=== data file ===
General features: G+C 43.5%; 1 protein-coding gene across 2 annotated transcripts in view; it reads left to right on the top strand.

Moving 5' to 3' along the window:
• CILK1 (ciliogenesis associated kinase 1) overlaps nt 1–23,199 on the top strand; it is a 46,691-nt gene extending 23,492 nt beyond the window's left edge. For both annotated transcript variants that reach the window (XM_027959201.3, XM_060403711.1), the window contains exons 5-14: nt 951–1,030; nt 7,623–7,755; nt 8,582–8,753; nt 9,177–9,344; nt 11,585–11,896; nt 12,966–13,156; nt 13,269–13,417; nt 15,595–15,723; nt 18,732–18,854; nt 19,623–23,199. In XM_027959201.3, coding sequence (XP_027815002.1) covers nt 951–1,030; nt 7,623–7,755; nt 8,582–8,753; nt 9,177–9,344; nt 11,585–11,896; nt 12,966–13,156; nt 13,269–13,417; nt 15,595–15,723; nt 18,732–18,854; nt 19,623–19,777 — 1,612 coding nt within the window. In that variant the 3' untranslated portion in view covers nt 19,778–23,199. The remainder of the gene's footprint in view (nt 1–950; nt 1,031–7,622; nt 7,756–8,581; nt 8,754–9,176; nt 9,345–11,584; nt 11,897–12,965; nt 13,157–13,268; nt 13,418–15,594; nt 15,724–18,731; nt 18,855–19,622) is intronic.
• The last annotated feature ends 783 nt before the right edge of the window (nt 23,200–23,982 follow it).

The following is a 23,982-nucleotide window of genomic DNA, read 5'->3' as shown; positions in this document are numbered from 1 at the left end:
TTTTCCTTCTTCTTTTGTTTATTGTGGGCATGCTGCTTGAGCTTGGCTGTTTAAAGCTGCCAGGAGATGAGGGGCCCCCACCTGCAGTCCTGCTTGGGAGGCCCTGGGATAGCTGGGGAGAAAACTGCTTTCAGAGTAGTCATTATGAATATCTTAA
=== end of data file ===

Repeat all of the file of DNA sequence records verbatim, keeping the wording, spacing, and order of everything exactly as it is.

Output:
General features: G+C 43.5%; 1 protein-coding gene across 2 annotated transcripts in view; it reads left to right on the top strand.

Moving 5' to 3' along the window:
• CILK1 (ciliogenesis associated kinase 1) overlaps nt 1–23,199 on the top strand; it is a 46,691-nt gene extending 23,492 nt beyond the window's left edge. For both annotated transcript variants that reach the window (XM_027959201.3, XM_060403711.1), the window contains exons 5-14: nt 951–1,030; nt 7,623–7,755; nt 8,582–8,753; nt 9,177–9,344; nt 11,585–11,896; nt 12,966–13,156; nt 13,269–13,417; nt 15,595–15,723; nt 18,732–18,854; nt 19,623–23,199. In XM_027959201.3, coding sequence (XP_027815002.1) covers nt 951–1,030; nt 7,623–7,755; nt 8,582–8,753; nt 9,177–9,344; nt 11,585–11,896; nt 12,966–13,156; nt 13,269–13,417; nt 15,595–15,723; nt 18,732–18,854; nt 19,623–19,777 — 1,612 coding nt within the window. In that variant the 3' untranslated portion in view covers nt 19,778–23,199. The remainder of the gene's footprint in view (nt 1–950; nt 1,031–7,622; nt 7,756–8,581; nt 8,754–9,176; nt 9,345–11,584; nt 11,897–12,965; nt 13,157–13,268; nt 13,418–15,594; nt 15,724–18,731; nt 18,855–19,622) is intronic.
• The last annotated feature ends 783 nt before the right edge of the window (nt 23,200–23,982 follow it).

The following is a 23,982-nucleotide window of genomic DNA, read 5'->3' as shown; positions in this document are numbered from 1 at the left end:
TTTTCCTTCTTCTTTTGTTTATTGTGGGCATGCTGCTTGAGCTTGGCTGTTTAAAGCTGCCAGGAGATGAGGGGCCCCCACCTGCAGTCCTGCTTGGGAGGCCCTGGGATAGCTGGGGAGAAAACTGCTTTCAGAGTAGTCATTATGAATATCTTAA